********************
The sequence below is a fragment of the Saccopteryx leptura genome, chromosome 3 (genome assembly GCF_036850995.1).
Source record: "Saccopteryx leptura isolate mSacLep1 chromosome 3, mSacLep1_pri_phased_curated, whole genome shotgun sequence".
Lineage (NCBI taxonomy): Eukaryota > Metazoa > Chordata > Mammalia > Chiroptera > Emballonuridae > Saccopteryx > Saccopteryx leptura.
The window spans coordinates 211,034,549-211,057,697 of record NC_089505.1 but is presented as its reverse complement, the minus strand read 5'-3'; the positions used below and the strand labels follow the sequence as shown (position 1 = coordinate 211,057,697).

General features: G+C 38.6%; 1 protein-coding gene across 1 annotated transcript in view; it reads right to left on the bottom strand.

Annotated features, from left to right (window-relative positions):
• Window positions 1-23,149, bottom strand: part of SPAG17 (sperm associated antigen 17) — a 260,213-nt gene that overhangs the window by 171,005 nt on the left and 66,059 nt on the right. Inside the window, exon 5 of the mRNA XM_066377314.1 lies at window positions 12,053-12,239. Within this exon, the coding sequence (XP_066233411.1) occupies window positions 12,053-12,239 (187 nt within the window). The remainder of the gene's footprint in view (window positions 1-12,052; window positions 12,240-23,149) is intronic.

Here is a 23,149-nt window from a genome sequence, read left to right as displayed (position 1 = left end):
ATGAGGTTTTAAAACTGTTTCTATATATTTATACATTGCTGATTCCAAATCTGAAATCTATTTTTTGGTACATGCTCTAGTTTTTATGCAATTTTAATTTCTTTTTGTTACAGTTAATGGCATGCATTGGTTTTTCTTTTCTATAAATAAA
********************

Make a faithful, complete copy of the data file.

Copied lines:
The sequence below is a fragment of the Saccopteryx leptura genome, chromosome 3 (genome assembly GCF_036850995.1).
Source record: "Saccopteryx leptura isolate mSacLep1 chromosome 3, mSacLep1_pri_phased_curated, whole genome shotgun sequence".
Lineage (NCBI taxonomy): Eukaryota > Metazoa > Chordata > Mammalia > Chiroptera > Emballonuridae > Saccopteryx > Saccopteryx leptura.
The window spans coordinates 211,034,549-211,057,697 of record NC_089505.1 but is presented as its reverse complement, the minus strand read 5'-3'; the positions used below and the strand labels follow the sequence as shown (position 1 = coordinate 211,057,697).

General features: G+C 38.6%; 1 protein-coding gene across 1 annotated transcript in view; it reads right to left on the bottom strand.

Annotated features, from left to right (window-relative positions):
• Window positions 1-23,149, bottom strand: part of SPAG17 (sperm associated antigen 17) — a 260,213-nt gene that overhangs the window by 171,005 nt on the left and 66,059 nt on the right. Inside the window, exon 5 of the mRNA XM_066377314.1 lies at window positions 12,053-12,239. Within this exon, the coding sequence (XP_066233411.1) occupies window positions 12,053-12,239 (187 nt within the window). The remainder of the gene's footprint in view (window positions 1-12,052; window positions 12,240-23,149) is intronic.

Here is a 23,149-nt window from a genome sequence, read left to right as displayed (position 1 = left end):
ATGAGGTTTTAAAACTGTTTCTATATATTTATACATTGCTGATTCCAAATCTGAAATCTATTTTTTGGTACATGCTCTAGTTTTTATGCAATTTTAATTTCTTTTTGTTACAGTTAATGGCATGCATTGGTTTTTCTTTTCTATAAATAAA